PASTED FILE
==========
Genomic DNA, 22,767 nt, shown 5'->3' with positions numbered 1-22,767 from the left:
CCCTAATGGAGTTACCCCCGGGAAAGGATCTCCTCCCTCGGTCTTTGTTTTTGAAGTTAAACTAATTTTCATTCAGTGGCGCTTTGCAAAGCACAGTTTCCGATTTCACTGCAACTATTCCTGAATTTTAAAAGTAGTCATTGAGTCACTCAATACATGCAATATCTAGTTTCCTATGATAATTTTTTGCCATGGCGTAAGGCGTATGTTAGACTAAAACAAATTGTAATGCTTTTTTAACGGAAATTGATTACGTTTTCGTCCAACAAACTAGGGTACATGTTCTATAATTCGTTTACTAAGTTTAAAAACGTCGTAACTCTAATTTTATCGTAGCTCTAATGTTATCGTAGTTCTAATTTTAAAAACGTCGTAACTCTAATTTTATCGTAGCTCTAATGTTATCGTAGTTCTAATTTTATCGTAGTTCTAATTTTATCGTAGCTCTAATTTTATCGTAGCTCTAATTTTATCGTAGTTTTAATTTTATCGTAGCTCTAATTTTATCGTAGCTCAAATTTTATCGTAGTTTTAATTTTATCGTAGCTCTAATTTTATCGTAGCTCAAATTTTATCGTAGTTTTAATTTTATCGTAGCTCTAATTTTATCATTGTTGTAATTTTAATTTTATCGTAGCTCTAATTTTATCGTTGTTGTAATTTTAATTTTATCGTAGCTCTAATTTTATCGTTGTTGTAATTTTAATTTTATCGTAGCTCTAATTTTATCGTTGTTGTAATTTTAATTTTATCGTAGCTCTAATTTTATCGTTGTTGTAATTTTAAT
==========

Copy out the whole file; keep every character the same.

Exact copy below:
Genomic DNA, 22,767 nt, shown 5'->3' with positions numbered 1-22,767 from the left:
CCCTAATGGAGTTACCCCCGGGAAAGGATCTCCTCCCTCGGTCTTTGTTTTTGAAGTTAAACTAATTTTCATTCAGTGGCGCTTTGCAAAGCACAGTTTCCGATTTCACTGCAACTATTCCTGAATTTTAAAAGTAGTCATTGAGTCACTCAATACATGCAATATCTAGTTTCCTATGATAATTTTTTGCCATGGCGTAAGGCGTATGTTAGACTAAAACAAATTGTAATGCTTTTTTAACGGAAATTGATTACGTTTTCGTCCAACAAACTAGGGTACATGTTCTATAATTCGTTTACTAAGTTTAAAAACGTCGTAACTCTAATTTTATCGTAGCTCTAATGTTATCGTAGTTCTAATTTTAAAAACGTCGTAACTCTAATTTTATCGTAGCTCTAATGTTATCGTAGTTCTAATTTTATCGTAGTTCTAATTTTATCGTAGCTCTAATTTTATCGTAGCTCTAATTTTATCGTAGTTTTAATTTTATCGTAGCTCTAATTTTATCGTAGCTCAAATTTTATCGTAGTTTTAATTTTATCGTAGCTCTAATTTTATCGTAGCTCAAATTTTATCGTAGTTTTAATTTTATCGTAGCTCTAATTTTATCATTGTTGTAATTTTAATTTTATCGTAGCTCTAATTTTATCGTTGTTGTAATTTTAATTTTATCGTAGCTCTAATTTTATCGTTGTTGTAATTTTAATTTTATCGTAGCTCTAATTTTATCGTTGTTGTAATTTTAATTTTATCGTAGCTCTAATTTTATCGTTGTTGTAATTTTAAT